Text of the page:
Peat soils are thought to contain up to half of global soil carbon stocks, van Noordwijk explain to Carbon Brief, and so are of particular concern:

"Peat soils require and currently receive separate attention. Water management [of wetland soils] is a relevant part of agricultural use, leading to [carbon] losses, but also indicating opportunities for restoration."

Reposted with permission from our media associate Carbon Brief.

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Farms with just one or a handful of different crops encourage fewer species of pollinating and pest-controlling insects to linger, ultimately winnowing away crop yields, according to a new study.

Up to half of the detrimental impacts of the "landscape simplification" that monocropping entails come as a result of a diminished mix of ecosystem service-providing insects, a team of scientists reported Oct. 16 in the journal Science Advances.

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SHARE Foundation / Flickr / CC BY-NC 2.0​

"Our study shows that biodiversity is essential to ensure the provision of ecosystem services and to maintain a high and stable agricultural production," Matteo Dainese, the study's lead author and a biologist at Eurac Research in Bolzano, Italy, said in a statement.

It stands to reason that, with declines in the sheer numbers of insects that ferry pollen from plant to plant and keep crop-eating pests under control, these services will wane as well. But until now, it hasn't been clear how monocultures affect the number and mix of these species or how crop yields might change as a result.

Aiming to solve these questions, Dainese and his colleagues pulled together data from 89 studies cutting across a variety of landscapes, from the tropics of Asia and Africa to the higher latitudes of northern Europe. They tabulated the number of pollinating and pest-controlling insects at these sites — both the absolute number of individuals and the number of species — along with an assessment of the ecosystem services the insects provided.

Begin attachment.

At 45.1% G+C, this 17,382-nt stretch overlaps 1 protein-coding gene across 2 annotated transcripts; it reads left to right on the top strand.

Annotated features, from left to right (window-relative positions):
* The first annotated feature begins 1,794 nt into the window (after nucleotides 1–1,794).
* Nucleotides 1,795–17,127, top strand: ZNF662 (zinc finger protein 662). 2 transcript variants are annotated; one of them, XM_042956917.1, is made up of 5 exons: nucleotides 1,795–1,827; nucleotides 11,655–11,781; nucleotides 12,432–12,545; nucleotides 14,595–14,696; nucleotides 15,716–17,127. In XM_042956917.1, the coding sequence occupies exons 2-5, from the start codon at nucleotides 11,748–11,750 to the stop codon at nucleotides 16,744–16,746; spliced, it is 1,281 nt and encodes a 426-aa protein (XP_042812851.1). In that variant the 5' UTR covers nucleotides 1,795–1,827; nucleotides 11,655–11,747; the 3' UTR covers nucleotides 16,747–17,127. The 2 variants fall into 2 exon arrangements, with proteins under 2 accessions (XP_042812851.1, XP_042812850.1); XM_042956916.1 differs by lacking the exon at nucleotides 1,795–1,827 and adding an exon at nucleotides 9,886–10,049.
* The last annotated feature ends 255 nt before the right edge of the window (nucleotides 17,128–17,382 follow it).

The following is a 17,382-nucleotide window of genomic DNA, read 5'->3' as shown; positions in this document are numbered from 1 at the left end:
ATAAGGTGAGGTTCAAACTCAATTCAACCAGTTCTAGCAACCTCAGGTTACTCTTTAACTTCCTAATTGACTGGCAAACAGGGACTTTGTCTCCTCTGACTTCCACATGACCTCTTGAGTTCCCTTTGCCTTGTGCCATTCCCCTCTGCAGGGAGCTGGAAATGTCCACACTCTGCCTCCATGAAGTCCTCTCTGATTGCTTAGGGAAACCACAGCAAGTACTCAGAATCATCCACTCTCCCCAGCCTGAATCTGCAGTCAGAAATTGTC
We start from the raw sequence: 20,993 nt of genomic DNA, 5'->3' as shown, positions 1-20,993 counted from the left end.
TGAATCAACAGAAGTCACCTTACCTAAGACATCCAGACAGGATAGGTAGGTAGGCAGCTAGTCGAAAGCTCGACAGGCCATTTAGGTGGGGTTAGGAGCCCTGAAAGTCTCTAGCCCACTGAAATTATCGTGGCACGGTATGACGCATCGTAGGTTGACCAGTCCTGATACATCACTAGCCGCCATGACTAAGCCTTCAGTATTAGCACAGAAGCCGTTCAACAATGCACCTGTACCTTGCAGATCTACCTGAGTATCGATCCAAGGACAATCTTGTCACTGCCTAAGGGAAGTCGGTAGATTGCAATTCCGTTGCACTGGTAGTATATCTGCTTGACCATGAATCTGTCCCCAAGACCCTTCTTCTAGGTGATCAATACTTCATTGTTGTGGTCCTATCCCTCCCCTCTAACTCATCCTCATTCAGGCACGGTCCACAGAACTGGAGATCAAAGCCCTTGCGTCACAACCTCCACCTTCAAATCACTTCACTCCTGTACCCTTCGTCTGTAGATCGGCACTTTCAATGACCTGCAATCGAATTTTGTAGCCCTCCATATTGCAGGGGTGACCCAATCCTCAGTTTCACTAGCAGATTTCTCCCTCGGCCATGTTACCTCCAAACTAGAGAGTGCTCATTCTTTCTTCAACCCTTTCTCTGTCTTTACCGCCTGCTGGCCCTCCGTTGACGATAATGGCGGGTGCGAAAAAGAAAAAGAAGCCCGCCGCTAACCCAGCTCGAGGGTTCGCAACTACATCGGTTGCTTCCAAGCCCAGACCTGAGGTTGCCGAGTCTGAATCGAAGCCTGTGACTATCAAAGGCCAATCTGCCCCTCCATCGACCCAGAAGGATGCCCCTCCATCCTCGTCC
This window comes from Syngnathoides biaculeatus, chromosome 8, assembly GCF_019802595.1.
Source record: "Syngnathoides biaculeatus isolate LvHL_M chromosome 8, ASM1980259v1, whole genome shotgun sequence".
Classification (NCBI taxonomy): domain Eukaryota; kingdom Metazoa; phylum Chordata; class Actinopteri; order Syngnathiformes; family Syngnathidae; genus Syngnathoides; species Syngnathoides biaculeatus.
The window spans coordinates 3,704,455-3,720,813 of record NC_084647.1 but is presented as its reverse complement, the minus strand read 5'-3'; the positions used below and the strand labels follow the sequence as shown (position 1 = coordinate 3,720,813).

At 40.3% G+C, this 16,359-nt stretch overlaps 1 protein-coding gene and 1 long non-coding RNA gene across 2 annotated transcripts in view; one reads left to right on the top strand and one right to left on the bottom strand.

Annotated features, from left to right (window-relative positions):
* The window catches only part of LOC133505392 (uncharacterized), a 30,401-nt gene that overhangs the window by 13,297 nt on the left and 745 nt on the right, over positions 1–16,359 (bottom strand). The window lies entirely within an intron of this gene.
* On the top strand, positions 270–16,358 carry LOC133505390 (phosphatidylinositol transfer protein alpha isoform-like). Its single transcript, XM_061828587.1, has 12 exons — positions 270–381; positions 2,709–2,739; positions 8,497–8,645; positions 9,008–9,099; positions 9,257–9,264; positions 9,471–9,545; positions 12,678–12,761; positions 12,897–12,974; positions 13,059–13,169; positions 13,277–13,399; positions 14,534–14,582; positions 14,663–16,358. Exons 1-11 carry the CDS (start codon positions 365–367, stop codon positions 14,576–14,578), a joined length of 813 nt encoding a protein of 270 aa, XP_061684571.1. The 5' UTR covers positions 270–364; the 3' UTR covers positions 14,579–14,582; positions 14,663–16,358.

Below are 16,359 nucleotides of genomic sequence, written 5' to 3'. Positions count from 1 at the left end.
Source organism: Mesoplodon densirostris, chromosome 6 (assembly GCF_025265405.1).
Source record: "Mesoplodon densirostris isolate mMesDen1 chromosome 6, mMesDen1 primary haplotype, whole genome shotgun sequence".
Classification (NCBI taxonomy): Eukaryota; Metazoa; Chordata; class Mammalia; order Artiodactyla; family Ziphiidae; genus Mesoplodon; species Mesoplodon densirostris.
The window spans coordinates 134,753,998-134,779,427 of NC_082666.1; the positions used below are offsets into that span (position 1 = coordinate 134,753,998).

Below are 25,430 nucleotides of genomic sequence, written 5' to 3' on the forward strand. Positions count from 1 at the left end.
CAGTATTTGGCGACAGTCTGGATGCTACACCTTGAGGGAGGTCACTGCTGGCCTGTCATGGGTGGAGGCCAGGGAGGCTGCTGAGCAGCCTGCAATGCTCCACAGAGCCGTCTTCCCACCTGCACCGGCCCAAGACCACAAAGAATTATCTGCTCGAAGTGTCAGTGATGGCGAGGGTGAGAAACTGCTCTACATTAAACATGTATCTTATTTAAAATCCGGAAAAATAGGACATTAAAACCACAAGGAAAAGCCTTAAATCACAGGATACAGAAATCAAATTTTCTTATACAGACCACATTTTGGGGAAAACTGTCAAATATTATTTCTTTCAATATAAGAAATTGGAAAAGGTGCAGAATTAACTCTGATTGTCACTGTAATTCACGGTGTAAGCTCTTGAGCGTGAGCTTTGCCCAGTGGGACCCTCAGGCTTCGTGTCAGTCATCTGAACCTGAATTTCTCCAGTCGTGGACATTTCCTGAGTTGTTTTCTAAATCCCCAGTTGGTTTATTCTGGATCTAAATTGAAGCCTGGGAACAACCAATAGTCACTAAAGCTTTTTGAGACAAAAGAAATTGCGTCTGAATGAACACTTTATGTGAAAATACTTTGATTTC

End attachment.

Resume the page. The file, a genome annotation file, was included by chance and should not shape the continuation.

In almost all of the studies they looked at, the team found that a more diverse pool of these species translated into more pollination and greater pest control. They also showed that simplified landscapes supported fewer species of service-providing insects, which ultimately led to lower crop yields.

The researchers also looked at a third measure of the makeup of insect populations — what they called "evenness." In natural ecosystems, a handful of dominant species with many more individuals typically live alongside a higher number of rarer species. The team found as landscapes became less diverse, dominant species numbers dwindled and rare species gained ground. This resulting, more equitable mix led to less pollination (though it didn't end up affecting pest control).

"Our study provides strong empirical support for the potential benefits of new pathways to sustainable agriculture that aim to reconcile the protection of biodiversity and the production of food for increasing human populations," Ingolf Steffan-Dewenter, one of the study's authors and an animal ecologist at the University of Würzburg in Germany, said in the statement.

The scientists figure that the richness of pollinator species explains around a third of the harmful impacts of less diverse landscapes, while the richness of pest-controlling species accounts for about half of the same measure. In their view, the results of their research point to the need to protect biodiversity on and around crops in an uncertain future.

"Under future conditions with ongoing global change and more frequent extreme climate events, the value of farmland biodiversity ensuring resilience against environmental disturbances will become even more important," Steffan-Dewenter said.

Reposted with permission from our media associate Mongabay.